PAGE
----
And chimed together, We are brothers. O poem unsurpassed! it ran

All round the world, unlocking man to man.

France is too poor to pay


The service of that ample spirit; Paltry seem low dictatorship and throne, If balanced with thy simple merit. They had to thee been rust and loss;

Thy aim was higher,-thou hast climbed a Cross.


THERE are who triumph in a losing cause, Who can put on defeat, as 'twere a wreath Unwithering in the adverse popular breath, Safe from the blasting demagogue's applause; 'Tis they who stand for Freedom and God's laws.

And so stands Palfrey now, as Marvell stood,
Loyal to Truth dethroned, nor could be wooed
To trust the playful tiger's velvet paws:
And if the second Charles brought in decay
Of ancient virtue, if it well might wring
Souls that had broadened 'neath a nobler day,
To see a losel, marketable king

Fearfully watering with his realm's best blood Cromwell's quenched bolts, that erst had cracked and flamed,

Scaring, through all their depths of courtier mud, Europe's crowned bloodsuckers, how more ashamed

Ought we to be, who see Corruption's flood
Still rise o'er last year's mark, to mine away
Our brazen idols' feet of treacherous clay!

O utter degradation! Freedom turned

Slavery's vile bawd, to cozen and betray
To the old lecher's clutch a maiden prey,
If so a loathsome pander's fee be earned!

And we are silent,- -we who daily tread
A soil sublime, at least, with heroes' graves!-

Beckon no more, shades of the noble dead! Be dumb, ye heaven-touched lips of winds and waves!

Or hope to rouse some Coptic dullard, hid
Ages ago, wrapt stiffly, fold on fold,

With cerements close, to wither in the cold
Forever hushed, and sunless pyramid!

Beauty and Truth, and all that these contain,
Drop not like ripened fruit about our feet;

We climb to them through years of sweat and pain;

Without long struggle, none did e'er attain The downward look from Quiet's blissful seat: Though present loss may be the hero's part, Yet none can rob him of the victor heart Whereby the broad-realmed future is subdued, And Wrong, which now insults from triumph's car, Sending her vulture hope to raven far,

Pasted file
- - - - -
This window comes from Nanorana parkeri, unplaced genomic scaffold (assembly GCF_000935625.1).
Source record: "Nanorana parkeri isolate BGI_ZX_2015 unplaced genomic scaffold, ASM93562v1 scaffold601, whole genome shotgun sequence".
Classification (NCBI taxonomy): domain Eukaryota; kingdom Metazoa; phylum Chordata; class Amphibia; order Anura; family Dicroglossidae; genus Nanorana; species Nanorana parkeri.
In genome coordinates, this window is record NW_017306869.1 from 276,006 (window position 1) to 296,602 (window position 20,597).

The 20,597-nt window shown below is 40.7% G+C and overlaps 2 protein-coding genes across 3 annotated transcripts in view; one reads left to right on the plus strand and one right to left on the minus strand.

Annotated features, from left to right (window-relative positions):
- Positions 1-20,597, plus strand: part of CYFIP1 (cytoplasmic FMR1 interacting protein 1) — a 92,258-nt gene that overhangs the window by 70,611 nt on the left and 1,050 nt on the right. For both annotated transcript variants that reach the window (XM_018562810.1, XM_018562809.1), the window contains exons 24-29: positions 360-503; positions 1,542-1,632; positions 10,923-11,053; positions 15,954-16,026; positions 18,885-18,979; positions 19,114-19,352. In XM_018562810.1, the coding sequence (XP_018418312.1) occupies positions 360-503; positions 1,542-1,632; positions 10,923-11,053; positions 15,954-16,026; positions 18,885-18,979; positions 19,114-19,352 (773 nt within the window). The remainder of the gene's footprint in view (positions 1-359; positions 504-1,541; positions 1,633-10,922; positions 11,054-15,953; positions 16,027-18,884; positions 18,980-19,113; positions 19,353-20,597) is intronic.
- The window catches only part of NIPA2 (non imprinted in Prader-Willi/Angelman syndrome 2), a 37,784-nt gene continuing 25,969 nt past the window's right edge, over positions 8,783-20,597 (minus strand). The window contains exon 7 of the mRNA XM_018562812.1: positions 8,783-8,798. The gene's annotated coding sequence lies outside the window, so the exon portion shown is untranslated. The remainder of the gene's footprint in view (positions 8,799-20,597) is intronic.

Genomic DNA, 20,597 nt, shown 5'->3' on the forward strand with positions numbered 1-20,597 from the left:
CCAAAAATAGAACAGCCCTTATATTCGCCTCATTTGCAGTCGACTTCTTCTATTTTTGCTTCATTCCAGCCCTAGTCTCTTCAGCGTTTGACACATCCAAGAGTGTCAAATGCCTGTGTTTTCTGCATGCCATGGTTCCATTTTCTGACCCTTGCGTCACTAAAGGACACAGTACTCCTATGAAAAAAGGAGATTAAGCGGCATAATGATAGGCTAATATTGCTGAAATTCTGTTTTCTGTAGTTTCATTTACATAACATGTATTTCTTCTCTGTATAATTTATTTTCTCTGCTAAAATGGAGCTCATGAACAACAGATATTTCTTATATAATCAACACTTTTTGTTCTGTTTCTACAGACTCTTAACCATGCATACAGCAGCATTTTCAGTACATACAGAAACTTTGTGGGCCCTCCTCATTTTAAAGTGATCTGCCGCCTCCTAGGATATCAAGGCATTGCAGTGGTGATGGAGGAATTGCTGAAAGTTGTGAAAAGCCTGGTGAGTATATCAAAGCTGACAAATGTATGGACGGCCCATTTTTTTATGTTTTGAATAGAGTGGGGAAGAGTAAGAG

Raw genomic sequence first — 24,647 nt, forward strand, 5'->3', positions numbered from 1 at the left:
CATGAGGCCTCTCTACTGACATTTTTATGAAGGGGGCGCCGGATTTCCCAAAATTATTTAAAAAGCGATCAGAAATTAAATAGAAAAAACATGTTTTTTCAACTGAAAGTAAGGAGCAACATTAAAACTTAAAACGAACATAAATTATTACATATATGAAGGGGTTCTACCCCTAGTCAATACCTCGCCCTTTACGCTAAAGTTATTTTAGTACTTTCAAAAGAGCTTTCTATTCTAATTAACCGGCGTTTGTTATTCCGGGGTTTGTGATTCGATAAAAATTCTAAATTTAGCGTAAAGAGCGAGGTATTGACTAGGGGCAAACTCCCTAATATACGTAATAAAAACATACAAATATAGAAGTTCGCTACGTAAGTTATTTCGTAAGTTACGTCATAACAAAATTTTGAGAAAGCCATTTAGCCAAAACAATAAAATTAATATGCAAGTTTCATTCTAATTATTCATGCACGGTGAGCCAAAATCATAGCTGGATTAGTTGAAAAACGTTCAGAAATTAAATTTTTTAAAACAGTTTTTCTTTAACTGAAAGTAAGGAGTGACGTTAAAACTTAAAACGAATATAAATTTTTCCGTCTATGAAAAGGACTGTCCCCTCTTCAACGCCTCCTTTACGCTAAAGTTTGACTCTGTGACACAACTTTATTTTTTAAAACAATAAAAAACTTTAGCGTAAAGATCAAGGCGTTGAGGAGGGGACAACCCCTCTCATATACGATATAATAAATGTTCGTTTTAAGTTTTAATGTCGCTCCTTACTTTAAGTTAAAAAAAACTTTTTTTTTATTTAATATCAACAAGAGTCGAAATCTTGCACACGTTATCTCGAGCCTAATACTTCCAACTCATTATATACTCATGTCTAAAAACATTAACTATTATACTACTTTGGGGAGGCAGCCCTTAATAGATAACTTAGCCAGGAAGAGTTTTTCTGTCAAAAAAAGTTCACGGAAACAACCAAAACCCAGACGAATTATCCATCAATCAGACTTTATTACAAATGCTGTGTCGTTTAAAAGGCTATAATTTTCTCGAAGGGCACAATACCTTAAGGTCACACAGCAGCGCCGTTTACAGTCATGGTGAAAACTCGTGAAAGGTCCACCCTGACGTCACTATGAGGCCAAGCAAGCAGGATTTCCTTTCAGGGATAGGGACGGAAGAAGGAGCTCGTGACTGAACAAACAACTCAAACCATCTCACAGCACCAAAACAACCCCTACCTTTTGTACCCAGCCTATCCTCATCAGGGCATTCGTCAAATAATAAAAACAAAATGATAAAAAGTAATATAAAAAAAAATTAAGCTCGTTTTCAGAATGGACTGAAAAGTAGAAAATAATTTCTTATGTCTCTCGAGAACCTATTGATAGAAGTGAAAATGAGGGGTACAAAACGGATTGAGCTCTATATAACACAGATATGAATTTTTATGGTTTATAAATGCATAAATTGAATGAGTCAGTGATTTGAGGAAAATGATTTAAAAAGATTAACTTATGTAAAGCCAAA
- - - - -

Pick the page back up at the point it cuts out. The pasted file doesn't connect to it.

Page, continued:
Is made unwilling tributary of Good.

O Mother State, how quenched thy Sinai fires! Is there none left of thy staunch Mayflower breed?

No spark among the ashes of thy sires,

Of Virtue's altar-flame the kindling seed?

Are these thy great men, these that cringe and creep,

And writhe through slimy ways to place and power?

How long, O Lord, before thy wrath shall reap Our frail-stemmed summer prosperings in their flower?

O for one hour of that undaunted stock
That went with Vane and Sydney to the block!

O for a whiff of Naseby, that would sweep,
With its stern Puritan besom, all this chaff

From the Lord's threshing-floor! Yet more than half

The victory is attained, when one or two,

Through the fool's laughter and the traitor's


Beside thy sepulchre can abide the morn, Crucified Truth, when thou shalt rise anew


"Some time afterward, it was reported to me by the city officers. that they had ferreted out the paper and its editor; that his office was an obscure hole, his only visible auxiliary a negro boy, and his supporters a few very insignificant persons of all colors.'-Letter of H. G. Otis.

IN a small chamber, friendless and unseen,

Toiled o'er his types one poor, unlearned young


The place was dark, unfurnitured, and mean;Yet there the freedom of a race began.

Help came but slowly; surely no man yet
Put lever to the heavy world with less :

What need of help? He knew how types were


He had a dauntless spirit, and a press.

Such earnest natures are the fiery pith,

The compact nucleus round which systems grow!
Mass after mass becomes inspired therewith,
And whirls impregnate with the central glow.

O Truth! O Freedom! how are ye still born
In the rude stable, in the manger nursed!
What humble hands unbar those gates of morn
Through which the splendors of the New Day

What! shall one monk, scarce known beyond his cell,

Front Rome's far-reaching bolts, and scorn her frown?

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